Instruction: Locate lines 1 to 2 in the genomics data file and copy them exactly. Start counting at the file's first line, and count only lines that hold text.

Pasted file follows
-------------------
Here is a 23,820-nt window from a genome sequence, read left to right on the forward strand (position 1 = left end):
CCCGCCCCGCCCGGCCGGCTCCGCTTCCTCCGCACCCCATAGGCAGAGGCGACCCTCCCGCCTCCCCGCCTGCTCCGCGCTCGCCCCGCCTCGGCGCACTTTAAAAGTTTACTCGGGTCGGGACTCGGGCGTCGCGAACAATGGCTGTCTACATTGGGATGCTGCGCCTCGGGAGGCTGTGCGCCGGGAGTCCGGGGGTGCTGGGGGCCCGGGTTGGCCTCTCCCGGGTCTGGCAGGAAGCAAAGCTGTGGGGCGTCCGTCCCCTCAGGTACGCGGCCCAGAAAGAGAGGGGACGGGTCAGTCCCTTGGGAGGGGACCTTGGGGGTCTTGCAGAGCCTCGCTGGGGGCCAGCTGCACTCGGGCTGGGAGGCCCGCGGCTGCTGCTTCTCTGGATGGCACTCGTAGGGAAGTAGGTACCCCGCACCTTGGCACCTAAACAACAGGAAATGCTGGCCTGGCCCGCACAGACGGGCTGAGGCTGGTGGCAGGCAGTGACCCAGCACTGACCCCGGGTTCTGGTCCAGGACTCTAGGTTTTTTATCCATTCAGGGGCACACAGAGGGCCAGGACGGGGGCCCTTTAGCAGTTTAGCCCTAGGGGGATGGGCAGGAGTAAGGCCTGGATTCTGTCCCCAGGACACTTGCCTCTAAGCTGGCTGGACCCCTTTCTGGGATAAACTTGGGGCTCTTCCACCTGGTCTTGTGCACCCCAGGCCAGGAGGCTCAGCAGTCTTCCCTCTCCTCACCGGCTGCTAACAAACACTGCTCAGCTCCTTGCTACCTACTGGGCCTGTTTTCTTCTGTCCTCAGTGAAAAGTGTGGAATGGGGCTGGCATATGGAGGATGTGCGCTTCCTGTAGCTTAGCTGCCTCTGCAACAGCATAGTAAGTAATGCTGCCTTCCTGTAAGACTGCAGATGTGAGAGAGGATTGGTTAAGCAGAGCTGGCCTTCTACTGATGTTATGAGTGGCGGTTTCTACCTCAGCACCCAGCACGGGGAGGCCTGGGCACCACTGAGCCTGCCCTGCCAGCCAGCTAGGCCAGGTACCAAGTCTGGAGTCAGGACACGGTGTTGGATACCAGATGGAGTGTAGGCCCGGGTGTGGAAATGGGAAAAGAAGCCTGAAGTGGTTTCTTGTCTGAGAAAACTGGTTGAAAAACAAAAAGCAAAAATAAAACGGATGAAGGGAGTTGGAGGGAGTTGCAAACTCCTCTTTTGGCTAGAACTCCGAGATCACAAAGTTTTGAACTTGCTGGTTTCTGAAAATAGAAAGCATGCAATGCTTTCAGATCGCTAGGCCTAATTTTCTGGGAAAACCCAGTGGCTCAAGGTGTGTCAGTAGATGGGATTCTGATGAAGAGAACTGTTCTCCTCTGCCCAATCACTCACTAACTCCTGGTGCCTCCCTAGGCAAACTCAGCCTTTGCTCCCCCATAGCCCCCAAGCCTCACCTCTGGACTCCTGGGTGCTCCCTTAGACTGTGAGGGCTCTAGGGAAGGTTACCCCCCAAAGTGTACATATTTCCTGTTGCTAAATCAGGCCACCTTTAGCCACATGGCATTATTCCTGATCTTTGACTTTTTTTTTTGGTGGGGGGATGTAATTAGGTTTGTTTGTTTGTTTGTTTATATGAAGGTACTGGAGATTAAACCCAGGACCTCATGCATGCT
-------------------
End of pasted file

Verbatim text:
Here is a 23,820-nt window from a genome sequence, read left to right on the forward strand (position 1 = left end):
CCCGCCCCGCCCGGCCGGCTCCGCTTCCTCCGCACCCCATAGGCAGAGGCGACCCTCCCGCCTCCCCGCCTGCTCCGCGCTCGCCCCGCCTCGGCGCACTTTAAAAGTTTACTCGGGTCGGGACTCGGGCGTCGCGAACAATGGCTGTCTACATTGGGATGCTGCGCCTCGGGAGGCTGTGCGCCGGGAGTCCGGGGGTGCTGGGGGCCCGGGTTGGCCTCTCCCGGGTCTGGCAGGAAGCAAAGCTGTGGGGCGTCCGTCCCCTCAGGTACGCGGCCCAGAAAGAGAGGGGACGGGTCAGTCCCTTGGGAGGGGACCTTGGGGGTCTTGCAGAGCCTCGCTGGGGGCCAGCTGCACTCGGGCTGGGAGGCCCGCGGCTGCTGCTTCTCTGGATGGCACTCGTAGGGAAGTAGGTACCCCGCACCTTGGCACCTAAACAACAGGAAATGCTGGCCTGGCCCGCACAGACGGGCTGAGGCTGGTGGCAGGCAGTGACCCAGCACTGACCCCGGGTTCTGGTCCAGGACTCTAGGTTTTTTATCCATTCAGGGGCACACAGAGGGCCAGGACGGGGGCCCTTTAGCAGTTTAGCCCTAGGGGGATGGGCAGGAGTAAGGCCTGGATTCTGTCCCCAGGACACTTGCCTCTAAGCTGGCTGGACCCCTTTCTGGGATAAACTTGGGGCTCTTCCACCTGGTCTTGTGCACCCCAGGCCAGGAGGCTCAGCAGTCTTCCCTCTCCTCACCGGCTGCTAACAAACACTGCTCAGCTCCTTGCTACCTACTGGGCCTGTTTTCTTCTGTCCTCAGTGAAAAGTGTGGAATGGGGCTGGCATATGGAGGATGTGCGCTTCCTGTAGCTTAGCTGCCTCTGCAACAGCATAGTAAGTAATGCTGCCTTCCTGTAAGACTGCAGATGTGAGAGAGGATTGGTTAAGCAGAGCTGGCCTTCTACTGATGTTATGAGTGGCGGTTTCTACCTCAGCACCCAGCACGGGGAGGCCTGGGCACCACTGAGCCTGCCCTGCCAGCCAGCTAGGCCAGGTACCAAGTCTGGAGTCAGGACACGGTGTTGGATACCAGATGGAGTGTAGGCCCGGGTGTGGAAATGGGAAAAGAAGCCTGAAGTGGTTTCTTGTCTGAGAAAACTGGTTGAAAAACAAAAAGCAAAAATAAAACGGATGAAGGGAGTTGGAGGGAGTTGCAAACTCCTCTTTTGGCTAGAACTCCGAGATCACAAAGTTTTGAACTTGCTGGTTTCTGAAAATAGAAAGCATGCAATGCTTTCAGATCGCTAGGCCTAATTTTCTGGGAAAACCCAGTGGCTCAAGGTGTGTCAGTAGATGGGATTCTGATGAAGAGAACTGTTCTCCTCTGCCCAATCACTCACTAACTCCTGGTGCCTCCCTAGGCAAACTCAGCCTTTGCTCCCCCATAGCCCCCAAGCCTCACCTCTGGACTCCTGGGTGCTCCCTTAGACTGTGAGGGCTCTAGGGAAGGTTACCCCCCAAAGTGTACATATTTCCTGTTGCTAAATCAGGCCACCTTTAGCCACATGGCATTATTCCTGATCTTTGACTTTTTTTTTTGGTGGGGGGATGTAATTAGGTTTGTTTGTTTGTTTGTTTATATGAAGGTACTGGAGATTAAACCCAGGACCTCATGCATGCT